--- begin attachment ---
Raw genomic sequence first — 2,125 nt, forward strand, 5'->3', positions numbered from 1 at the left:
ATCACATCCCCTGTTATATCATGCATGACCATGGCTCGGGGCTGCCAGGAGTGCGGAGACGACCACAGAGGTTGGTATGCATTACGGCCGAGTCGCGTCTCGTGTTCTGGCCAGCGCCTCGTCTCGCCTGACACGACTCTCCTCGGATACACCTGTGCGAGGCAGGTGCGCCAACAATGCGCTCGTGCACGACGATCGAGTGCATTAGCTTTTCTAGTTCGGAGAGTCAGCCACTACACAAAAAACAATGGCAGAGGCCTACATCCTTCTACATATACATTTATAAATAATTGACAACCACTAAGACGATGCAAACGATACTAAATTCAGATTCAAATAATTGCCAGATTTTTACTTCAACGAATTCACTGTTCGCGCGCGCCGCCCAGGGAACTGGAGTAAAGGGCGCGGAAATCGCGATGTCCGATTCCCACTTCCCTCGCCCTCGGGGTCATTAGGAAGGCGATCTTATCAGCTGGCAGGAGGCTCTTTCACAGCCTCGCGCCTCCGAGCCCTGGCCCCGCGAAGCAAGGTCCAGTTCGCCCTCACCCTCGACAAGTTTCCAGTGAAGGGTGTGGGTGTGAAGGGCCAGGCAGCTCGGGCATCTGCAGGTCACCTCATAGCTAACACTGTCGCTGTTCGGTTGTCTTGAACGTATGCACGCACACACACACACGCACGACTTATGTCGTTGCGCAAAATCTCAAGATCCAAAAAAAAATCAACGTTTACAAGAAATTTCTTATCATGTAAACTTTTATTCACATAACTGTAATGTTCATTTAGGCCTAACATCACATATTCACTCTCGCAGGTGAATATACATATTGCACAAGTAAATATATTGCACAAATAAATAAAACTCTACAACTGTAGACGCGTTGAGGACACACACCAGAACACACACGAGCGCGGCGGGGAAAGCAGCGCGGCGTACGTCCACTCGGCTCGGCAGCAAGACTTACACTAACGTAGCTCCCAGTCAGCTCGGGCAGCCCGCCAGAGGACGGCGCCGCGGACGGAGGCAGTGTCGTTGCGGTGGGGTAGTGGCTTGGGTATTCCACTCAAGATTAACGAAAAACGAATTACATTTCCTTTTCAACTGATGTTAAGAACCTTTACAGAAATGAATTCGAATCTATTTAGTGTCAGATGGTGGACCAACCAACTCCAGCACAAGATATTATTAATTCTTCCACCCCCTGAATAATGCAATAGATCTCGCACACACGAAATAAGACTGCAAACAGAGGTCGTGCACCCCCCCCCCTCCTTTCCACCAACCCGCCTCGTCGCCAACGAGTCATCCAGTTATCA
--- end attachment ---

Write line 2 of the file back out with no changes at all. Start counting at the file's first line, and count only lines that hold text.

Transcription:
ATCACATCCCCTGTTATATCATGCATGACCATGGCTCGGGGCTGCCAGGAGTGCGGAGACGACCACAGAGGTTGGTATGCATTACGGCCGAGTCGCGTCTCGTGTTCTGGCCAGCGCCTCGTCTCGCCTGACACGACTCTCCTCGGATACACCTGTGCGAGGCAGGTGCGCCAACAATGCGCTCGTGCACGACGATCGAGTGCATTAGCTTTTCTAGTTCGGAGAGTCAGCCACTACACAAAAAACAATGGCAGAGGCCTACATCCTTCTACATATACATTTATAAATAATTGACAACCACTAAGACGATGCAAACGATACTAAATTCAGATTCAAATAATTGCCAGATTTTTACTTCAACGAATTCACTGTTCGCGCGCGCCGCCCAGGGAACTGGAGTAAAGGGCGCGGAAATCGCGATGTCCGATTCCCACTTCCCTCGCCCTCGGGGTCATTAGGAAGGCGATCTTATCAGCTGGCAGGAGGCTCTTTCACAGCCTCGCGCCTCCGAGCCCTGGCCCCGCGAAGCAAGGTCCAGTTCGCCCTCACCCTCGACAAGTTTCCAGTGAAGGGTGTGGGTGTGAAGGGCCAGGCAGCTCGGGCATCTGCAGGTCACCTCATAGCTAACACTGTCGCTGTTCGGTTGTCTTGAACGTATGCACGCACACACACACACGCACGACTTATGTCGTTGCGCAAAATCTCAAGATCCAAAAAAAAATCAACGTTTACAAGAAATTTCTTATCATGTAAACTTTTATTCACATAACTGTAATGTTCATTTAGGCCTAACATCACATATTCACTCTCGCAGGTGAATATACATATTGCACAAGTAAATATATTGCACAAATAAATAAAACTCTACAACTGTAGACGCGTTGAGGACACACACCAGAACACACACGAGCGCGGCGGGGAAAGCAGCGCGGCGTACGTCCACTCGGCTCGGCAGCAAGACTTACACTAACGTAGCTCCCAGTCAGCTCGGGCAGCCCGCCAGAGGACGGCGCCGCGGACGGAGGCAGTGTCGTTGCGGTGGGGTAGTGGCTTGGGTATTCCACTCAAGATTAACGAAAAACGAATTACATTTCCTTTTCAACTGATGTTAAGAACCTTTACAGAAATGAATTCGAATCTATTTAGTGTCAGATGGTGGACCAACCAACTCCAGCACAAGATATTATTAATTCTTCCACCCCCTGAATAATGCAATAGATCTCGCACACACGAAATAAGACTGCAAACAGAGGTCGTGCACCCCCCCCCCTCCTTTCCACCAACCCGCCTCGTCGCCAACGAGTCATCCAGTTATCA